Bind_param_inout stored procedure
I don't know Oracle, only perl, and I need to write a script that calls an Oracle function. I'm not sure how to call a function as opposed to an sql query. Here's the connect part of the code All modules are installed and working.. That is good news indeed!! The first input param is hard-coded, while the 2nd is obtained from a PERL variable.
The 3rd param Your stored proc may or may not accept input params. And what does the 50 do? I really appreciate your help You can enter in any sequence. If the value returned from the database is too big to fit, then the execution should fail. If unsure what value to use, pick a generous length, i. The only cost of using a larger value than needed is wasted memory.
Thanks maneshr, The stored procedure itself is not working, so I will assume that the code you gave me is fine and award you the points.
If I need any further help I will repost and offer additional points. Thank you VERY much! The stored procedure itself is not working, so I will assume that the code you gave me is fine and award you the points. If I need any further help I will repost and offer additional points In case you still have problems with the script, pl. Question has a verified solution. Sign up with Google. Sign up with LinkedIn. Sign up with Facebook.
I would like to receive news, updates and offers from Experts Exchange. Email validation using Regular Expression in Perl.
This code is self explainable except that Regular Expression which I used for pattern matching. I originally published as a thread on my website: In the distant past last year I hacked together a little toy that would allow a couple of Manager types to query, preview, and extract data from a number of MongoDB instances, to their tool of choice: Validation of Email Addresses with Regular Expressions.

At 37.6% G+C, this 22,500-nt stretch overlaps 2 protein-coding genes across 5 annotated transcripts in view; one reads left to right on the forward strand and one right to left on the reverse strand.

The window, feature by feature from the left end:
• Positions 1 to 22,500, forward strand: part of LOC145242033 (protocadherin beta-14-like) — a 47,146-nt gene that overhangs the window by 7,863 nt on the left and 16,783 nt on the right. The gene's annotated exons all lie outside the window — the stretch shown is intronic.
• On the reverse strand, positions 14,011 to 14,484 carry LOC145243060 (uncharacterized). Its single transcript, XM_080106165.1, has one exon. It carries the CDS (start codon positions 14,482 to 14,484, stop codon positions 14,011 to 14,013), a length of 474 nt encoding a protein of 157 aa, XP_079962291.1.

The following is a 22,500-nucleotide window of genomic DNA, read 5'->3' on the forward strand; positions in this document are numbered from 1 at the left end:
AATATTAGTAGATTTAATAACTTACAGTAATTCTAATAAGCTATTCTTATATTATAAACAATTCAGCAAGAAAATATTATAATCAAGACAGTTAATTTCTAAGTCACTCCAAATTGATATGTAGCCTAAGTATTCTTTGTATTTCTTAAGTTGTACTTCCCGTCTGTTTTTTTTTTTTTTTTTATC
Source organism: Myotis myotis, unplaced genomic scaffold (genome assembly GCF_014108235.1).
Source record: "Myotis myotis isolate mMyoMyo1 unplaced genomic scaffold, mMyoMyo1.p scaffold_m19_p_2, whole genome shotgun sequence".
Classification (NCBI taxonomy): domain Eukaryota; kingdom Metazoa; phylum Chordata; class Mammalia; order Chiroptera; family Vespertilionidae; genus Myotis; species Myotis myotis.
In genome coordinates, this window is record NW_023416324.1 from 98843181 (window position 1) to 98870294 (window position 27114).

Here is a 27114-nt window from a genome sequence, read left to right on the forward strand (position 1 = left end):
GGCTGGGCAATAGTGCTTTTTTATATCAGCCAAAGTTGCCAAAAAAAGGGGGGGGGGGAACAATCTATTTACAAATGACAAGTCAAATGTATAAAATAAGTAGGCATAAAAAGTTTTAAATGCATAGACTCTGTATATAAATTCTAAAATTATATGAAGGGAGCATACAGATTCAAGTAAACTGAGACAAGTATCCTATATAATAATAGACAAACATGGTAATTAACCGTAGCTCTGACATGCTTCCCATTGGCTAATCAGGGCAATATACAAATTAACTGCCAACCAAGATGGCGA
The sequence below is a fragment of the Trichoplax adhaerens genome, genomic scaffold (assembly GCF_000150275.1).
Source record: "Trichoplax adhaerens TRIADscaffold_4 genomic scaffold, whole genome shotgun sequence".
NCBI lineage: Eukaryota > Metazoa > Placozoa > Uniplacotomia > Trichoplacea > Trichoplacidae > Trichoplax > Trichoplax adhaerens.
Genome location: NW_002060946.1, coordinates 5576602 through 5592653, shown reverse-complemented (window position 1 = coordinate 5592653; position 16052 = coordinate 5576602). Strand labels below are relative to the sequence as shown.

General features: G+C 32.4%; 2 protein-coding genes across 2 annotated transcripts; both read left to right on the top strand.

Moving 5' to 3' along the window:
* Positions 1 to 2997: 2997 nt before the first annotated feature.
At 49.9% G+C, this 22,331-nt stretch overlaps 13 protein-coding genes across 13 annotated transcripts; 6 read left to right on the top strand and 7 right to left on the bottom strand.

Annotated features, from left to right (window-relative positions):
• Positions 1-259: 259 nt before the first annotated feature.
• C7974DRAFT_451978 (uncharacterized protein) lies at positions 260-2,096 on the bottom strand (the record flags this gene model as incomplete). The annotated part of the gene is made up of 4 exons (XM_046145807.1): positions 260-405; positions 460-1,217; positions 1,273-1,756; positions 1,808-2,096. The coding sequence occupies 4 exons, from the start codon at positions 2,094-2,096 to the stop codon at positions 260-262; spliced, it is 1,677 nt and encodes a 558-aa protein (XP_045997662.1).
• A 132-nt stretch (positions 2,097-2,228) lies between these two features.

You can pass parameters to the subroutines You can use both positional and named parameters if the database you are using supports them , but cannot mix the two styles in the same call. Positional parameters are passed in after the database handle, which is always the first parameter:. The parameters you use have to match the parameters defined in the database for the stored procedure. If they do not, you will get a database error at runtime.
You can also use OUT and INOUT parameters, which return values from the stored procedure, by setting up a scalar variable to receive the result and passing a reference to that variable:. You might need to specify additional options for DBI to know how to bind these variables. You can do so by wrapping the variable reference and the options in an arrayref:. Above code results in.
If you do not specify options, the parameters will be bound with a default maximum size of bytes. A few attributes are independent of the database system that you use, but most rely on specific functions of the DBMS implemention. Please see the documentation about the DBMS you are going to use:. See the DBI documentation on how this works. Some stored procedures can return a result set this topic is covered in the DBMS-specific documentation.
Check the DBI documents for details. Having to pass in the database handle as a parameter is a little ugly. If you put your wrapper subroutines into a package you can use the following syntax. You are still passing the handle around, but it is visually separated from the "real" parameters. If you do not want to import wrapper functions, you can still use the SQL generation and parameter binding mechanism of DBIx:: You can also use attributes except for: You have to read the DBIx:: ProcedureCall documentation for the database system that you are using:.